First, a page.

The kernel doesn't know, so it can't tell you. But you can try to find out if you want. You have the code address that faulted on the stack, so you can disassemble the code there to try to figure it out. There is no other way to know (think about it if it's not obvious to you why). The instruction faulted because it touched a protected page, that's all that's known unless you analyze the assembly code.
If you can't tell what object you're dealing with by knowing only the page that faulted, I'd strongly suggest you reconsider changing your design so that you do. (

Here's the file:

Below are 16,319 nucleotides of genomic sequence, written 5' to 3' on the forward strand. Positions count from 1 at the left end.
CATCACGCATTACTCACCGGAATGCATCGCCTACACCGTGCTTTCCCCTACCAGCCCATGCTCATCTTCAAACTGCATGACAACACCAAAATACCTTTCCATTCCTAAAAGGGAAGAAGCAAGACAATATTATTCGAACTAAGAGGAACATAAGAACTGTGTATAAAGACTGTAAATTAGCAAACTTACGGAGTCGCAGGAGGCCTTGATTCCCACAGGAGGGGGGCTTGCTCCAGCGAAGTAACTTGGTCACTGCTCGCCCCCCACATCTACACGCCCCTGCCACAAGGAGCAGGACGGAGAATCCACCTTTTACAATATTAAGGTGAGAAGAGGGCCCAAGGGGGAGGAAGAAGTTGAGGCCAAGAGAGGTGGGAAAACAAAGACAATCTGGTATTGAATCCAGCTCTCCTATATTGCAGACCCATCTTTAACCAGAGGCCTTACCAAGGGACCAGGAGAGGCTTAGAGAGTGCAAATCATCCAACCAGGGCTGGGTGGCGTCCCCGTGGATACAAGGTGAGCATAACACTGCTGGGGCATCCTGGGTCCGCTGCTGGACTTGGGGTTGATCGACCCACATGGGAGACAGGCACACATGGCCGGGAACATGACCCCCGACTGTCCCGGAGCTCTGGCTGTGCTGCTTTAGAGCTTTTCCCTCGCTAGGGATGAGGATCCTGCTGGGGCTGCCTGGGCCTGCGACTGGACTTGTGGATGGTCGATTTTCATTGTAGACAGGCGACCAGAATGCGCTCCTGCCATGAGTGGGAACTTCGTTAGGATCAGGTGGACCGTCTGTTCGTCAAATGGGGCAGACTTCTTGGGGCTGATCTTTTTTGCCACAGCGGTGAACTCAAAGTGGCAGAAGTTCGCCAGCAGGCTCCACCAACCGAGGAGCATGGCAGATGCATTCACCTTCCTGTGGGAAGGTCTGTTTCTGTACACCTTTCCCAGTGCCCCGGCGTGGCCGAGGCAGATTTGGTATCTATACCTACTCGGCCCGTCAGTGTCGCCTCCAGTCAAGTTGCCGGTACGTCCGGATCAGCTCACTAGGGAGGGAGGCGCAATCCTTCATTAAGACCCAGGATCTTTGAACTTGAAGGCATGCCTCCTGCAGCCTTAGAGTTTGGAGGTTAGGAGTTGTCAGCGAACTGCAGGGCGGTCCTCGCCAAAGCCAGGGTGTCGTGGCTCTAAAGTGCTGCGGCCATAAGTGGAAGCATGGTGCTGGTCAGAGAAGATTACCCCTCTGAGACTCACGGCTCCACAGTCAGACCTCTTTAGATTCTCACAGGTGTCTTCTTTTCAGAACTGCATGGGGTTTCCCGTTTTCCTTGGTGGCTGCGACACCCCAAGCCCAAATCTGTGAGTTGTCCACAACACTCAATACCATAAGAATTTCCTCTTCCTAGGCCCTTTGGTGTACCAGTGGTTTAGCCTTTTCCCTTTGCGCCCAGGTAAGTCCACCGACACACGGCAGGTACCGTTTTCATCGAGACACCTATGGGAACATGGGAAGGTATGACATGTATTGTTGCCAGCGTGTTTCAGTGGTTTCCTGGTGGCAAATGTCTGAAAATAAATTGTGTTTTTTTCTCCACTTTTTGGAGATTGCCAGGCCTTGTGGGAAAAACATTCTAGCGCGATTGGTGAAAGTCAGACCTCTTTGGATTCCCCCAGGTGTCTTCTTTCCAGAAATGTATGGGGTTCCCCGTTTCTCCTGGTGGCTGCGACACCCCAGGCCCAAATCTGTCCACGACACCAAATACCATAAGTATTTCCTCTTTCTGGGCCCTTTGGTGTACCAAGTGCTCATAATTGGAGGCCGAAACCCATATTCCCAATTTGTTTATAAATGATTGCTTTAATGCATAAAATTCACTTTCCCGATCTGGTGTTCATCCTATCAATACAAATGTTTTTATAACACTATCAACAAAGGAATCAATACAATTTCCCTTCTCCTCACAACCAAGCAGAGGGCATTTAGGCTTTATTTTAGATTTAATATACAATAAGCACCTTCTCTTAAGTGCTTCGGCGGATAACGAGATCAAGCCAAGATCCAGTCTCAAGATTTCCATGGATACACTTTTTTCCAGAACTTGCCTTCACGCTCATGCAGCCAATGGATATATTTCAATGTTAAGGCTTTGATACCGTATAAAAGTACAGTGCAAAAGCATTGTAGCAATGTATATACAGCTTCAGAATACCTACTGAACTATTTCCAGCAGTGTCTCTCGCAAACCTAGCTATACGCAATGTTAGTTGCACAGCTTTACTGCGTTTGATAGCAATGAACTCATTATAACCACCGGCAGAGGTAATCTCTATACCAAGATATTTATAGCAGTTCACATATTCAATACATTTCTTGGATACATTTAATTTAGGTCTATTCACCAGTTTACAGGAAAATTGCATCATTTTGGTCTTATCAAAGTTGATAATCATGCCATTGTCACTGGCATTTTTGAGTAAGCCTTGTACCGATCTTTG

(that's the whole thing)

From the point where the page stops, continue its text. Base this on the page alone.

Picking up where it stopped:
Update: Don't forget that you need to have a hook that's called on every context switch. You may need to copy pages around on each hook. For example:
Context A is accessing page Q with CoW semantics. Context A gets read-only access to the page.
Context B is accessing page Q with CoW semantics. Context B gets read-only access to the page.
Context A goes to modify the page, we make a copy for context B. Context A now has write access to the page and modifies it.
We switch from context A to context B. At this point, you must switch in the copy of the page you made for context B.
Note that the other way around this is to have contexts make specific calls to map and lock pages. That won't work if you allow a context to hold a mapping across a context switch -- at least, not without a lot of extra work.